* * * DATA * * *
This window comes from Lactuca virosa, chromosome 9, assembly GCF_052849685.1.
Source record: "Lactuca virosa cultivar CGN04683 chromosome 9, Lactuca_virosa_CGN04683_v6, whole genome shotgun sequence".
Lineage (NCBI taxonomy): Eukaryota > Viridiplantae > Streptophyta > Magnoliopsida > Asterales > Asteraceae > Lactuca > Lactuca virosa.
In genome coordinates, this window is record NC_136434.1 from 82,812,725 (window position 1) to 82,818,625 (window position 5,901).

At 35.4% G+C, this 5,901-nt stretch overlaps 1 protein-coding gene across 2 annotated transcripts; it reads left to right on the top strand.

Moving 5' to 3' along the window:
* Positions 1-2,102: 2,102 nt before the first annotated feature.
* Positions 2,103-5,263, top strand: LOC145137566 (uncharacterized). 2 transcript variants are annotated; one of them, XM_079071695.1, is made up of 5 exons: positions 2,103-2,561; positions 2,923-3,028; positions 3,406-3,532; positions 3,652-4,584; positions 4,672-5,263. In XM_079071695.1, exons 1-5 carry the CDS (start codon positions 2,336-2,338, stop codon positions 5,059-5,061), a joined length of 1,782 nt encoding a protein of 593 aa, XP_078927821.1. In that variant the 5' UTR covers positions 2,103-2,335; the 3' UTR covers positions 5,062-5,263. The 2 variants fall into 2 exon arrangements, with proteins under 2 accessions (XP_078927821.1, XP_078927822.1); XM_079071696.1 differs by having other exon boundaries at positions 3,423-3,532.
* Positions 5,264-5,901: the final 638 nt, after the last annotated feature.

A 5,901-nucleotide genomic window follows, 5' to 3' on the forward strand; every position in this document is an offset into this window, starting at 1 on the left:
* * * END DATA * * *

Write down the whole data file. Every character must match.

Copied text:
This window comes from Lactuca virosa, chromosome 9, assembly GCF_052849685.1.
Source record: "Lactuca virosa cultivar CGN04683 chromosome 9, Lactuca_virosa_CGN04683_v6, whole genome shotgun sequence".
Lineage (NCBI taxonomy): Eukaryota > Viridiplantae > Streptophyta > Magnoliopsida > Asterales > Asteraceae > Lactuca > Lactuca virosa.
In genome coordinates, this window is record NC_136434.1 from 82,812,725 (window position 1) to 82,818,625 (window position 5,901).

At 35.4% G+C, this 5,901-nt stretch overlaps 1 protein-coding gene across 2 annotated transcripts; it reads left to right on the top strand.

Moving 5' to 3' along the window:
* Positions 1-2,102: 2,102 nt before the first annotated feature.
* Positions 2,103-5,263, top strand: LOC145137566 (uncharacterized). 2 transcript variants are annotated; one of them, XM_079071695.1, is made up of 5 exons: positions 2,103-2,561; positions 2,923-3,028; positions 3,406-3,532; positions 3,652-4,584; positions 4,672-5,263. In XM_079071695.1, exons 1-5 carry the CDS (start codon positions 2,336-2,338, stop codon positions 5,059-5,061), a joined length of 1,782 nt encoding a protein of 593 aa, XP_078927821.1. In that variant the 5' UTR covers positions 2,103-2,335; the 3' UTR covers positions 5,062-5,263. The 2 variants fall into 2 exon arrangements, with proteins under 2 accessions (XP_078927821.1, XP_078927822.1); XM_079071696.1 differs by having other exon boundaries at positions 3,423-3,532.
* Positions 5,264-5,901: the final 638 nt, after the last annotated feature.

A 5,901-nucleotide genomic window follows, 5' to 3' on the forward strand; every position in this document is an offset into this window, starting at 1 on the left: